Beyond the incredible quality of this house, it was an entire vibe that was perfect for the spooky season.
Halloween’s legendary soundtrack?
The whooshing sound with each swipe of a knife?
Michael Myers’ heavy breathing behind his mask?
The house ended with several Michael Myers surrounding you—as the music played out one final time with fog swarming your feet and jack-o-lanterns hanging above. Halloween perfection.
As I mentioned, I had an incredible time in this house, but that was hit-and-miss, unfortunately. Had every run-through been like my first, this would be far and away my No. 1. However, a few decent but not great experiences, unfortunately, made this house slide in my rankings. Still, I’ll miss this one next year.
2. Dead Man’s Pier: Winter’s Wake
This house gave me goosebumps—actual full-body goosebumps. Maybe the relentless air conditioning and snow-dusted sets contributed, but Dead Man’s Pier: Winter’s Wake was truly a chilling house. It was awesome in the most literal sense possible.
The house had a droning environment like no other as a somber violin resounded, lightning flashed no matter where you were, a swirling beacon from a lighthouse pierced the night sky, icy winds whistled, aged wood heavily creaked, and a misty rain sprayed over the frozen fishing village. Gloomy greens and blues soaked every corner, and I couldn’t help but absorb every mesmerizing detail.
As barnacles and seaweed reclaimed the town, the desolate pier was teeming with the wandering souls of craggy fishermen, deeply groaning at you through overly impressive yet bleak sets of docks, a boat house, a weathered ship, and so much more. No words could possibly recreate the feeling of wandering through this house.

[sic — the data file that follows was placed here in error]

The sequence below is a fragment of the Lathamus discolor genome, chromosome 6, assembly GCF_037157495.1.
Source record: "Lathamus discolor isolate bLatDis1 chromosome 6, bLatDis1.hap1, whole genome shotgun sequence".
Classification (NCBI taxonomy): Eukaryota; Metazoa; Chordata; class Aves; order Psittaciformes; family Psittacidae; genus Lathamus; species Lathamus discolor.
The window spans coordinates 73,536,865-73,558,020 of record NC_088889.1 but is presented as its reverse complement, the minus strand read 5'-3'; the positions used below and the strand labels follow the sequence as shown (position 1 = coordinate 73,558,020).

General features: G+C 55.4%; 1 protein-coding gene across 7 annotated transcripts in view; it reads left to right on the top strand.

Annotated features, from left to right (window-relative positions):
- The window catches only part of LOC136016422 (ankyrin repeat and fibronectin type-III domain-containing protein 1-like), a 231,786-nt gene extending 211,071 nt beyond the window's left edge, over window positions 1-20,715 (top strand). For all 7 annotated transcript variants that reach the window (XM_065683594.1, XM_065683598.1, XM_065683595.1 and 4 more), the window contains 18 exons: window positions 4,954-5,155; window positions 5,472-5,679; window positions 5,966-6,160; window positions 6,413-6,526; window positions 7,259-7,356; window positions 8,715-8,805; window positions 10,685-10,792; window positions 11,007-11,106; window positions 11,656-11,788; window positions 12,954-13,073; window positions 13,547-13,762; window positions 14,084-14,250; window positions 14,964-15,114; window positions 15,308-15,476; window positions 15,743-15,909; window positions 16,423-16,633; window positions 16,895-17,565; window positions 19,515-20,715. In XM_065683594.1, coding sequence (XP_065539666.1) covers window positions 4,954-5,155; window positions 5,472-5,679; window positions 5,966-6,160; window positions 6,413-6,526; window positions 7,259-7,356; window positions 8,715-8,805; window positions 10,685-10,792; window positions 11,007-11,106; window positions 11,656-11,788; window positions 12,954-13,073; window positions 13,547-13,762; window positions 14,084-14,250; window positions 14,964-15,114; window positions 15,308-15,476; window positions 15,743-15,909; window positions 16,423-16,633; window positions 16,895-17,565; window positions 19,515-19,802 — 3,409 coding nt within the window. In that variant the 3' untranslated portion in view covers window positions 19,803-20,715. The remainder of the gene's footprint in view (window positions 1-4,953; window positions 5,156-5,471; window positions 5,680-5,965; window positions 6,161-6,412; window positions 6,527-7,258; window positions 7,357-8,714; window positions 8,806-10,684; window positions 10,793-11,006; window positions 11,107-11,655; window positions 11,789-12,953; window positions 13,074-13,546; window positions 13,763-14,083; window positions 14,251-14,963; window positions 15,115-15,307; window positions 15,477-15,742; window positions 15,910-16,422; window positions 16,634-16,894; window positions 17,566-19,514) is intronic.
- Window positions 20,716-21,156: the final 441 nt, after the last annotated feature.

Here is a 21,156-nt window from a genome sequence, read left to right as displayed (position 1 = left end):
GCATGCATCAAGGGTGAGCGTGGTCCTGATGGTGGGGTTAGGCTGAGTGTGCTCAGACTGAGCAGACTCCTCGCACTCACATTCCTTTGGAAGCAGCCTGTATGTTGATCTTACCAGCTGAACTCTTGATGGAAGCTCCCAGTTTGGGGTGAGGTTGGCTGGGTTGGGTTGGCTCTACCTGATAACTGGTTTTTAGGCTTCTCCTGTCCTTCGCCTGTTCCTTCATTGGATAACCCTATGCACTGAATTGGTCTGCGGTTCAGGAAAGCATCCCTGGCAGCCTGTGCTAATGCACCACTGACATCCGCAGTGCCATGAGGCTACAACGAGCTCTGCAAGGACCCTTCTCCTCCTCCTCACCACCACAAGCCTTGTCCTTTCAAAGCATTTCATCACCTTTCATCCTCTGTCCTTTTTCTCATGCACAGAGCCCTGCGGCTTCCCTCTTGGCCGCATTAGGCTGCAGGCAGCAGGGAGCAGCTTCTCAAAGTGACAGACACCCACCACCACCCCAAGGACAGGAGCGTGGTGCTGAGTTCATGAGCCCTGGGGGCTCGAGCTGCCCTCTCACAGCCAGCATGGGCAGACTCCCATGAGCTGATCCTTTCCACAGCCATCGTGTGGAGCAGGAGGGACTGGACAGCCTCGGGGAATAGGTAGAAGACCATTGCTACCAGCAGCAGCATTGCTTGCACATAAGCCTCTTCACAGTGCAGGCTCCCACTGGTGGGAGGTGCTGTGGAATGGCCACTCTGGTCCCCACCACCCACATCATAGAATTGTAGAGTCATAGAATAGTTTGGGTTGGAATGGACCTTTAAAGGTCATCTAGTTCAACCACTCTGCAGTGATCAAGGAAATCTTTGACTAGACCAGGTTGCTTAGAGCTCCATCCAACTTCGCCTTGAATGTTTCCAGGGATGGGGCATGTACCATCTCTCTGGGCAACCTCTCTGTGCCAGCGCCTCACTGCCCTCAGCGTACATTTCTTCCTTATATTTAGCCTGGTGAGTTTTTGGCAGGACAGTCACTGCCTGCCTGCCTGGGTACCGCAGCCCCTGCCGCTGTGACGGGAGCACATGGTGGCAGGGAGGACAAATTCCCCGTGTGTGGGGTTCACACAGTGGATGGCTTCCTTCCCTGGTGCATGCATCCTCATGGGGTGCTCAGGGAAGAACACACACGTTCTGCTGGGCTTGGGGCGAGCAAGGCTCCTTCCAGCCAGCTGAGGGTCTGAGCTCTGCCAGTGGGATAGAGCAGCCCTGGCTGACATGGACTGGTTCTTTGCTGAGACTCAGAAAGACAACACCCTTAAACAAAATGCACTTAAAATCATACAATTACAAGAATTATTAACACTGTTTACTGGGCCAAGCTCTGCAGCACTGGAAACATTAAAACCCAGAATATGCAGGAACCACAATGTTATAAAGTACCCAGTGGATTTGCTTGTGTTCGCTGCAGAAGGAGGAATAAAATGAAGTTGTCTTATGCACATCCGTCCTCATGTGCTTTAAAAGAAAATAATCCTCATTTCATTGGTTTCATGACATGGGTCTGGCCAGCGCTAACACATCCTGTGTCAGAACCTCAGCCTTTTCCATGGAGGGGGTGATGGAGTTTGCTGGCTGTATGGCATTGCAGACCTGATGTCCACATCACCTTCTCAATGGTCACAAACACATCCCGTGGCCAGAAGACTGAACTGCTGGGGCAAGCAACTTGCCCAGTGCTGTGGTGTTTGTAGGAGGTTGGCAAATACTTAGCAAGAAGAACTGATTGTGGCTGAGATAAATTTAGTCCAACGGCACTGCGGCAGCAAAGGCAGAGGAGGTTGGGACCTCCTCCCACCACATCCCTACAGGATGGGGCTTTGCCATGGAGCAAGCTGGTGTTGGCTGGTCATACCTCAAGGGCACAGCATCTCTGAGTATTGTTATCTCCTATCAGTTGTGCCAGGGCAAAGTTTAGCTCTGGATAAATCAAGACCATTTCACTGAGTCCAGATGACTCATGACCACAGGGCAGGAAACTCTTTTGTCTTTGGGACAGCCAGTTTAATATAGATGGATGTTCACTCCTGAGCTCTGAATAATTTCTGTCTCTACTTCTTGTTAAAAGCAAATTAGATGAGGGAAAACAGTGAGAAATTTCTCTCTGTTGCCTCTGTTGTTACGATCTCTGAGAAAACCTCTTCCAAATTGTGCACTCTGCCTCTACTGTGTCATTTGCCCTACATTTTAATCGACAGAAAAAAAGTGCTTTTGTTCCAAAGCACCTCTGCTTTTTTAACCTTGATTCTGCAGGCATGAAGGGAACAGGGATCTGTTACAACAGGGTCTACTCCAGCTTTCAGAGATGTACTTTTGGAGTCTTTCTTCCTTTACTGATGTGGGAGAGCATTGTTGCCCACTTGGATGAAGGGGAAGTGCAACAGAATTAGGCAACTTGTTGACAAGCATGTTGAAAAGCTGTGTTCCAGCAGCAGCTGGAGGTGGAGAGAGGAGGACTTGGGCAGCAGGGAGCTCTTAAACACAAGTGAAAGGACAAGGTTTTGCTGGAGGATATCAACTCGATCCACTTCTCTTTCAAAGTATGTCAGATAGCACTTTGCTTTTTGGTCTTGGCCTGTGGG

Dead Man’s Pier: Winter’s Wake had probably the best reveal I’ve ever experienced in a haunted house. After seeing the glimpse of a ghoulish violinist above, guests turned a corner as canvas sheets flapped in the crisp, vacant wind, and the lighthouse shined through the fog. Passing through another turn, the house led to a massive opening with the supernatural violinist atop a massive ship. The whole atmosphere came together in this one jaw-dropping moment.
It feels wrong that the house will be dismantled after Halloween. It was such a work of art on many levels.
Why isn’t this my No. 1? Well, it wasn’t all that scary to me, but there was one more house that was.
1. Fiesta de Chupacabras
Many fans have Dead Man’s Pier: Winter’s Wake as their clear No. 1, but I personally enjoyed Fiesta de Chupacabras just a little bit more. This house had the scares that Dead Man’s Pier didn’t, plus a similar level of spectacular design.
Fiesta de Chupacabras took you through a small yet intricate village where tourists were sacrificed to El Chupacabra in a bloodbath tradition. The locals, disguised with colorful and ornate masks, showed no mercy as droves of bloodthirsty, vicious Chupacabras lunged out from the unexpected corners of the village. But, you won’t see the ravaging cryptid canine right at the beginning of the house. Brutal visuals, nearby shadows, and displaced growls build up anticipation for what you would soon be faced with. It all nearly made me regret walking any further, but it was that type of fear and impact that made this house so effective for me.
This house had everything, from a festive yet eerie percussive soundtrack to stunning sets that made you feel as if you were wandering into a lived-in town with no way out. The unpredictable qualities of this house made it among my favorites to repeat night after night. Nothing I write here will do this house justice; you just had to be there.